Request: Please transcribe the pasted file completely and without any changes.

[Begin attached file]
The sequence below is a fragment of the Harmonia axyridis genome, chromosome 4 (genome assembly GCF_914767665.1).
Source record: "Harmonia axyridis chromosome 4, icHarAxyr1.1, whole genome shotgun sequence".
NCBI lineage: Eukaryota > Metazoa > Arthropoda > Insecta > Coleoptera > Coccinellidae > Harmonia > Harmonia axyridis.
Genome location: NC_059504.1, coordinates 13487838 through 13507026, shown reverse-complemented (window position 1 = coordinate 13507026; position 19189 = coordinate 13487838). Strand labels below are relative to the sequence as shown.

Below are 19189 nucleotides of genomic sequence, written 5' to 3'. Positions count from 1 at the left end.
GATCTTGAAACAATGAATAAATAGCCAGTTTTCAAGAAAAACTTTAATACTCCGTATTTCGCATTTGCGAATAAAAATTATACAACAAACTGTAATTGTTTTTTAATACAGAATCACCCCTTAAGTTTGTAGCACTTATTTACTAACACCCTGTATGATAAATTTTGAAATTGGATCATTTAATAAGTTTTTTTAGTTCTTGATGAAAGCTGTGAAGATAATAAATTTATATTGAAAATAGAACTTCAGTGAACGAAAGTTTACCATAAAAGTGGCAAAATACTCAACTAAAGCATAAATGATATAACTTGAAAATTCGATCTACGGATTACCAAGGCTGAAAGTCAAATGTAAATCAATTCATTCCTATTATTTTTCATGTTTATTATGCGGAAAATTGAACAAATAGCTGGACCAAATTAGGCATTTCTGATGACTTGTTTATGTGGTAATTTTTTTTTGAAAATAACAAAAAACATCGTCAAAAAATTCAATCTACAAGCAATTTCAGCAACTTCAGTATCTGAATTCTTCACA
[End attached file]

The sequence below is a fragment of the Harmonia axyridis genome, chromosome 4 (genome assembly GCF_914767665.1).
Source record: "Harmonia axyridis chromosome 4, icHarAxyr1.1, whole genome shotgun sequence".
NCBI lineage: Eukaryota > Metazoa > Arthropoda > Insecta > Coleoptera > Coccinellidae > Harmonia > Harmonia axyridis.
Genome location: NC_059504.1, coordinates 13487838 through 13507026, shown reverse-complemented (window position 1 = coordinate 13507026; position 19189 = coordinate 13487838). Strand labels below are relative to the sequence as shown.

Below are 19189 nucleotides of genomic sequence, written 5' to 3'. Positions count from 1 at the left end.
GATCTTGAAACAATGAATAAATAGCCAGTTTTCAAGAAAAACTTTAATACTCCGTATTTCGCATTTGCGAATAAAAATTATACAACAAACTGTAATTGTTTTTTAATACAGAATCACCCCTTAAGTTTGTAGCACTTATTTACTAACACCCTGTATGATAAATTTTGAAATTGGATCATTTAATAAGTTTTTTTAGTTCTTGATGAAAGCTGTGAAGATAATAAATTTATATTGAAAATAGAACTTCAGTGAACGAAAGTTTACCATAAAAGTGGCAAAATACTCAACTAAAGCATAAATGATATAACTTGAAAATTCGATCTACGGATTACCAAGGCTGAAAGTCAAATGTAAATCAATTCATTCCTATTATTTTTCATGTTTATTATGCGGAAAATTGAACAAATAGCTGGACCAAATTAGGCATTTCTGATGACTTGTTTATGTGGTAATTTTTTTTTGAAAATAACAAAAAACATCGTCAAAAAATTCAATCTACAAGCAATTTCAGCAACTTCAGTATCTGAATTCTTCACA